The Ducal Castle in Szczecin was the seat of the dukes of Pomerania-Stettin of the House of Pomerania (Griffins), who ruled the Duchy of Pomerania from 1121 to 1637. Barnim the Great of Pomerania-Stettin erected the castle within Szczecin's walls against the will of the burghers in 1346. An older Pomeranian burgh had been leveled in 1249. In 1490 the castle was partially reconstructed for Boguslaw X's wedding with Anna Jagiellonka (daughter of king Casimir IV Jagiellon).
Between 1573−1582 the castle was rebuilt again, this time in the mannerist style for duke John Frederick by Italian stonemasons according to design by Wilhelm Zachariasz Italus. Two new wings were added to close the courtyard before the medieval southern and eastern wings. The main gate was adorned with ducal crest, the eastern wing was enhanced and the northern wing was intended for chapel.
In 1648, due to the tenets of the Peace of Westphalia, the castle become a seat of Swedish governor. Before 1705 another reconstruction occurred to prepare the castle for Queen of Poland - Catherine Opalinska, who lived here with her daughters Anna and Marie Leszczynska (future Queen of France) and a small court between 1705-1711. In 1711 king Stanislaw Leszczynski, who sought refuge before chasing him Saxon and Russianforces, joined his wife and daughters at the castle.
After the Great Northern War, in 1720, the city of Szczecin become a Prussian property and the castle was allocated to the garrison commander Christian August, Prince of Anhalt-Zerbst, whose daughter was Sophie Friederike Auguste (future Catherine II of Russia). Under Prussian rule in the 19th century many renaissanse elements in the castle were devastated (arcades, attics, vaulting). Eventually about 60% of the castle was destroyed during World War II (August 1944). Shortly after the war between 1958–1980, it was rebuilt with some modifications. The castle was restored to its original 16th century appearance according to 1653 engraving by Matthäus Merian (among others).References:
Dana Hotel is a really good place and I often stop there. At the same time, you can order the the restaurant fine goose. Furthermore definitely exploring the city can be a great idea to spend a nice weekend.
Each one can spend there a great time, visiting places as Waly Chrobrego Promenade. We can also have a great rest in good hotels like the Dana Hotel, the building of the 100-year history, in which are often organized all kinds of conferences and the restuarant located there serves delicious dishes.
Les Invalides is a complex of buildings containing museums and monuments, all relating to the military history of France, as well as a hospital and a retirement home for war veterans, the building"s original purpose. The buildings house the Musée de l"Armée, the military museum of the Army of France, the Musée des Plans-Reliefs, and the Musée d"Histoire Contemporaine, as well as the burial site for some of France"s war heroes, notably Napoleon Bonaparte.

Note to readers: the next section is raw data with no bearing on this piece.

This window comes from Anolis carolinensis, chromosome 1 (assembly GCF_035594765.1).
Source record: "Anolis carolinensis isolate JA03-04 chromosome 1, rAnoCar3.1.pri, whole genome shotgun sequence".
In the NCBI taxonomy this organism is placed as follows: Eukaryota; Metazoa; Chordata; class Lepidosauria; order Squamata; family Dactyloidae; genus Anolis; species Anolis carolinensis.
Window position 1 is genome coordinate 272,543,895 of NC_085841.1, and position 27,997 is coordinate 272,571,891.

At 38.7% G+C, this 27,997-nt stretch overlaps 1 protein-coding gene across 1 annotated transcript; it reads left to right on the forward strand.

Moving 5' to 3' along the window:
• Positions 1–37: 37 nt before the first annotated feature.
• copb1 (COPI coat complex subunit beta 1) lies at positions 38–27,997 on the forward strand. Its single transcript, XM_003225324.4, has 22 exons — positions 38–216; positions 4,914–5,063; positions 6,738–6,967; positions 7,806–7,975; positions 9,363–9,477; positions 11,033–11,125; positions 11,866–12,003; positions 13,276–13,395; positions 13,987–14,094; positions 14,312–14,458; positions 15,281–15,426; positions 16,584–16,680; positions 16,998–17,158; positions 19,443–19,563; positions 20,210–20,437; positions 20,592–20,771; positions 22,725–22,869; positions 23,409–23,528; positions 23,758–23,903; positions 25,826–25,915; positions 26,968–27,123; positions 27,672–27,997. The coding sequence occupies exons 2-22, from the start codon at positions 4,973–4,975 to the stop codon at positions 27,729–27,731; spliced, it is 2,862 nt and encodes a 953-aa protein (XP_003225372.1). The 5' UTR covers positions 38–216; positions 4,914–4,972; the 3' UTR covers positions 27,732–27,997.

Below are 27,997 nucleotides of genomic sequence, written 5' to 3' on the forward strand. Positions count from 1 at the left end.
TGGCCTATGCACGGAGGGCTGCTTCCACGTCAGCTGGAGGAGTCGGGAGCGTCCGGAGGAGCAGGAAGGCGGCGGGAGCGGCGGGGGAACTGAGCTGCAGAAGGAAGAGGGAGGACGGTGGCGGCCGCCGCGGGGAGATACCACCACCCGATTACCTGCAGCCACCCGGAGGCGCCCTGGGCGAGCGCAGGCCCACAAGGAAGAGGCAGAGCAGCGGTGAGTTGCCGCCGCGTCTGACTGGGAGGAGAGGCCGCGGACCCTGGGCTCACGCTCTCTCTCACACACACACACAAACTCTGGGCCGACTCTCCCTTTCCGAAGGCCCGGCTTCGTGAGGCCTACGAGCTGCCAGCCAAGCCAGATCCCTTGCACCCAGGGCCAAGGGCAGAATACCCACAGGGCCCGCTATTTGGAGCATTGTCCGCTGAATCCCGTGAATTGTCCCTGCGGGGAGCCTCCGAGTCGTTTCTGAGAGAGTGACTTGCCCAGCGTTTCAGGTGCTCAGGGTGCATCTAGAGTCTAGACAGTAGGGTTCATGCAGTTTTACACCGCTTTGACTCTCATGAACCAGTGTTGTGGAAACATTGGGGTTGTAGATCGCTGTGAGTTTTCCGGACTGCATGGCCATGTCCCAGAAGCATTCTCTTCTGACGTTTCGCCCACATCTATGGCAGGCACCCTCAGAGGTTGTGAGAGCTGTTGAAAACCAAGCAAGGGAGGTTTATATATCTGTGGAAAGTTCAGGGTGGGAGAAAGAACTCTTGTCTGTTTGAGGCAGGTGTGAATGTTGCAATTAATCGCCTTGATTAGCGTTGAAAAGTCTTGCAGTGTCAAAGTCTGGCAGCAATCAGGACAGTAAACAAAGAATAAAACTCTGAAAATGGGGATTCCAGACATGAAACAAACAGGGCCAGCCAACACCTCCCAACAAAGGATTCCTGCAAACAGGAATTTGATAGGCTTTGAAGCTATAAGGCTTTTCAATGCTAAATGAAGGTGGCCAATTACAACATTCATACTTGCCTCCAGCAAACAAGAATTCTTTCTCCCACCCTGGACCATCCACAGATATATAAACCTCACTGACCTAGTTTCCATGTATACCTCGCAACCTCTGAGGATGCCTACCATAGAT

Louis XIV initiated the project in 1670, as a home and hospital for aged and unwell soldiers: the name is a shortened form of hôpital des invalides. The architect of Les Invalides was Libéral Bruant. The enlarged project was completed in 1676, the river front measured 196 metres and the complex had fifteen courtyards. Jules Hardouin Mansart assisted the aged Bruant, and the chapel was finished in 1679 to Bruant"s designs after the elder architect"s death.
Shortly after the veterans" chapel was completed, Louis XIV commissioned Mansart to construct a separate private royal chapel referred to as the Église du Dôme from its most striking feature. Inspired by St. Peter"s Basilica in Rome, the original for all Baroque domes, it is one of the triumphs of French Baroque architecture. The domed chapel is centrally placed to dominate the court of honour. It was finished in 1708.
Because of its location and significance, the Invalides served as the scene for several key events in French history. On 14 July 1789 it was stormed by Parisian rioters who seized the cannons and muskets stored in its cellars to use against the Bastille later the same day. Napoleon was entombed under the dome of the Invalides with great ceremony in 1840. In December 1894 the degradation of Captain Alfred Dreyfus was held before the main building, while his subsequent rehabilitation ceremony took place in a courtyard of the complex in 1906.
The building retained its primary function of a retirement home and hospital for military veterans until the early twentieth century. In 1872 the musée d"artillerie (Artillery Museum) was located within the building to be joined by the Historical Museum of the Armies in 1896. The two institutions were merged to form the present musée de l"armée in 1905. At the same time the veterans in residence were dispersed to smaller centres outside Paris. The reason was that the adoption of a mainly conscript army, after 1872, meant a substantial reduction in the numbers of veterans having the twenty or more years of military service formerly required to enter the Hôpital des Invalides. The building accordingly became too large for its original purpose. The modern complex does however still include the facilities detailed below for about a hundred elderly or incapacitated former soldiers.